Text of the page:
The following command prints a tree of the time-critical chain of units:

command systemd-analyze critical-chain

Figure 5 shows the output of the command systemd-analyze critical-chain.

Figure 5: Output of systemd-analyze critical-chain

Steps to reduce the boot-up time
Shown below are the various steps that can be taken to reduce boot-up time.

BUM (Boot-Up-Manager): BUM is a run level configuration editor that allows the configuration of init services when the system boots up or reboots. It displays a list of every service that can be started at boot. The user can toggle individual services on and off. BUM has a very clean GUI and is very easy to use.

BUM can be installed in Ubuntu 14.04 using the following command:

sudo apt-get install bum

To install it in versions later than 15.10, download the packages from the link http://apt.ubuntu.com/p/bum 13.

Start with basic things and disable services related to the scanner and printer. You can also disable Bluetooth and all other unwanted devices and services if you are not using any of them. I strongly recommend that you study the basics about the services before disabling them, as it might affect the machine or operating system. Figure 6 shows the GUI of BUM.

Figure 6: BUM

Editing the rc file: To edit the rc file, you need to go to the rc directory. This can be done using the following command:

cd /etc/init.d.

However, root privileges are needed to access init.d, which basically contains start/stop scripts that are used to control (start, stop, reload, restart) the daemon while the system is running or during boot.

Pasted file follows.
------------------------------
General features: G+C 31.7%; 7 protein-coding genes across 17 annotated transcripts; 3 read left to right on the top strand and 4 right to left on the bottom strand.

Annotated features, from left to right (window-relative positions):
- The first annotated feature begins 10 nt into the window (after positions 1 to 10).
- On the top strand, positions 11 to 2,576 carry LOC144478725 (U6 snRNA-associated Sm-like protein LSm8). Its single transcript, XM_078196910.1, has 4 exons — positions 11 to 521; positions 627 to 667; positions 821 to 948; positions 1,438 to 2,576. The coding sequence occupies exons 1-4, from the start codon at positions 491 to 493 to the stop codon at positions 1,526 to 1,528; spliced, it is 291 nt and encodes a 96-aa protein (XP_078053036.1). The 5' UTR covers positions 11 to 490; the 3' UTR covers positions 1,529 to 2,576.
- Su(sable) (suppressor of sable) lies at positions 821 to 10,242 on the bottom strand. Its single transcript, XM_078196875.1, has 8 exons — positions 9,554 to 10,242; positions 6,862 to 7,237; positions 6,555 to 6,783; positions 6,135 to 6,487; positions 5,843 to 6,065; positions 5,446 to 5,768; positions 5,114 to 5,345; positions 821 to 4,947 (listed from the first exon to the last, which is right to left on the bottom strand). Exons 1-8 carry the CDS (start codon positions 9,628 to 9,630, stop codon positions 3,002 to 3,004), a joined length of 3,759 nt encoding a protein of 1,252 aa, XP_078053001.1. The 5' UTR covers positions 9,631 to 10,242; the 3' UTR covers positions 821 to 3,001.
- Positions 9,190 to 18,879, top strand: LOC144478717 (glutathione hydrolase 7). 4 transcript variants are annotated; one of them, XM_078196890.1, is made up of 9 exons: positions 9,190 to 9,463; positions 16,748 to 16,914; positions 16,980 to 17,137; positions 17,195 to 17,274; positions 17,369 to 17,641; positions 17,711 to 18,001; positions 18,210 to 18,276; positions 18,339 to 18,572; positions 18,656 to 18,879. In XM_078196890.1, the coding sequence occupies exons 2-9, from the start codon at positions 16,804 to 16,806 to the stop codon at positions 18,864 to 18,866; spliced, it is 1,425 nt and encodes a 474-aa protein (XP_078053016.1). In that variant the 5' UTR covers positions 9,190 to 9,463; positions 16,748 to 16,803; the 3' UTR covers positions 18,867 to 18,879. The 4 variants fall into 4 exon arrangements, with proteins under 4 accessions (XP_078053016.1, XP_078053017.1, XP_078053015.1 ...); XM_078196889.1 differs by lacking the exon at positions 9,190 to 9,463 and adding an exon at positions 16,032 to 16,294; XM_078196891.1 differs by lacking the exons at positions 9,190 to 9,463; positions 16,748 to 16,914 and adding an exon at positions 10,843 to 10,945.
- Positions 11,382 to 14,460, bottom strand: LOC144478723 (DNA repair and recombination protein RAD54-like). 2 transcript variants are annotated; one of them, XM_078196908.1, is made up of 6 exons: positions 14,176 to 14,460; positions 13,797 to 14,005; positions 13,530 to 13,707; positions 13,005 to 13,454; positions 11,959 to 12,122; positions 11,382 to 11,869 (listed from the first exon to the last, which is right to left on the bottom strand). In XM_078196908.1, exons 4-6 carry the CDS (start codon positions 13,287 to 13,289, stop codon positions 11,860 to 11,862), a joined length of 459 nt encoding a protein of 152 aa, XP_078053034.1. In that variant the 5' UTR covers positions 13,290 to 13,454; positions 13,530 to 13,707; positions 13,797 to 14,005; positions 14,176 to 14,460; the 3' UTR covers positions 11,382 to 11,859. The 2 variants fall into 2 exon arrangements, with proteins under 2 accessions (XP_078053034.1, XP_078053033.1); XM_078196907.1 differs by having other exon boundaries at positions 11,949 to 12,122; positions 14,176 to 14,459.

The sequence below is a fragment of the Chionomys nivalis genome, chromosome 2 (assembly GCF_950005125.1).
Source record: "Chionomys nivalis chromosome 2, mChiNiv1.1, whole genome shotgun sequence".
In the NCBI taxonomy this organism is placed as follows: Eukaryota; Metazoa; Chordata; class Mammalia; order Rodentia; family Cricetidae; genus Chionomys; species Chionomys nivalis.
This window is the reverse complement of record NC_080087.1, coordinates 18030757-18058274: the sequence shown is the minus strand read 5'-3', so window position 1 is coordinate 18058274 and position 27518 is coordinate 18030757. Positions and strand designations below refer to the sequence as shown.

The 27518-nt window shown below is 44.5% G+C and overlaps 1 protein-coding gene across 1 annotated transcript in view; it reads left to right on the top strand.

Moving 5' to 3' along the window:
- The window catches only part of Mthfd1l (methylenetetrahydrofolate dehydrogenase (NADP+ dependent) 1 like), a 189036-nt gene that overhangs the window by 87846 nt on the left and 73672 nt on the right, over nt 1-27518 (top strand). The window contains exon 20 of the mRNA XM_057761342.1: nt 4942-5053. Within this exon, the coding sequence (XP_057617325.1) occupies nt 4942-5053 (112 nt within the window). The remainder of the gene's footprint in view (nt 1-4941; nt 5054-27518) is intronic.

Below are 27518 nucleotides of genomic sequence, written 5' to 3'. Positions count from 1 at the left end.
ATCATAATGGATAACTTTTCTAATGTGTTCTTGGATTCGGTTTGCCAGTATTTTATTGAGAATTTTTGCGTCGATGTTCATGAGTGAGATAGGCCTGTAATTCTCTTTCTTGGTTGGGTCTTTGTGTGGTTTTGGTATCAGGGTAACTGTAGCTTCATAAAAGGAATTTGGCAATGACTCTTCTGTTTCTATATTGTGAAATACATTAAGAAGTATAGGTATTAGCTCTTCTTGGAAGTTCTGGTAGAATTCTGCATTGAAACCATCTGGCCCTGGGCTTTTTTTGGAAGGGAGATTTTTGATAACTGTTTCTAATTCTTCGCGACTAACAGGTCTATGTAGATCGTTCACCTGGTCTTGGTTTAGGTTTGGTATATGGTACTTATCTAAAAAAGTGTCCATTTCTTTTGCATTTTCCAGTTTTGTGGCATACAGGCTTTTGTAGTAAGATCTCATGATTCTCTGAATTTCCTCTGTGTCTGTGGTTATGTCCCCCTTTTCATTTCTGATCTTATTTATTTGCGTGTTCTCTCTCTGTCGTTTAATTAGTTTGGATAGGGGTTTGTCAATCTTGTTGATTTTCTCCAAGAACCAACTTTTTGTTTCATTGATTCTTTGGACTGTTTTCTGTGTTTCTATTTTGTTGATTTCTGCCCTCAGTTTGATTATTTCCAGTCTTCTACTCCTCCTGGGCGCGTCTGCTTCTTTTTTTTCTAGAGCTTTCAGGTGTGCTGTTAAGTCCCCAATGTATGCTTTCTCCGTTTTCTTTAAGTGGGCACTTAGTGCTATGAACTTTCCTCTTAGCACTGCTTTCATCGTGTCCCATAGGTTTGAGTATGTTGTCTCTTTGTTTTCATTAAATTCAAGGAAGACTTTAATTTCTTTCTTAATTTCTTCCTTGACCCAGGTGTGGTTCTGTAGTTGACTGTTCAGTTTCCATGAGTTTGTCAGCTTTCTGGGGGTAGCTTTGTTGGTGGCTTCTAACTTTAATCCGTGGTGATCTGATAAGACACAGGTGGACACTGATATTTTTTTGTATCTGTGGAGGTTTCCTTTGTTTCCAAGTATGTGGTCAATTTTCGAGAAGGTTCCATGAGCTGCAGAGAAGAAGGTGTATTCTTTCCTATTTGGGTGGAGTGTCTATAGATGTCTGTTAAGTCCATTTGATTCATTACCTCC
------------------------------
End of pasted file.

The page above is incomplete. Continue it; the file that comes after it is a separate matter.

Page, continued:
The rc file in init.d is called a run control script. During booting, init executes the rc script and plays its role. To improve the booting speed, we make changes to the rc file. Open the rc file (once you are in the init.d directory) using any file editor.

For example, by entering vim rc, you can change the value of CONCURRENCY=none to CONCURRENCY=shell. The latter allows certain startup scripts to be executed simultaneously, rather than serially.

In the latest versions of the kernel, the value should be changed to CONCURRENCY=makefile.
Figures 7 and 8 show the comparison of boot-up times before and after editing the rc file. The improvement in the boot-up speed can be noticed. The time to boot before editing the rc file was 50.98 seconds, whereas the time to boot after making the changes to the rc file is 23.85 seconds.
However, the above-mentioned changes don’t work on operating systems later than the Ubuntu version 15.10, since the operating systems with the latest kernel use the systemd file and not the init.d file any more.

Figure 7: Boot speed before making changes to the rc file
Figure 8: Boot speed after making changes to the rc file

E4rat: E4rat stands for e4 ‘reduced access time’ (ext4 file system only). It is a project developed by Andreas Rid and Gundolf Kiefer. E4rat is an application that helps in achieving a fast boot with the help of defragmentation. It also accelerates application startups. E4rat eliminates both seek times and rotational delays using physical file reallocation. This leads to a high disk transfer rate.
E4rat is available as a .deb package and you can download it from its official website http://e4rat.sourceforge.net/.

Ubuntu’s default ureadahead package conflicts with e4rat. So a few packages have to be installed using the following command: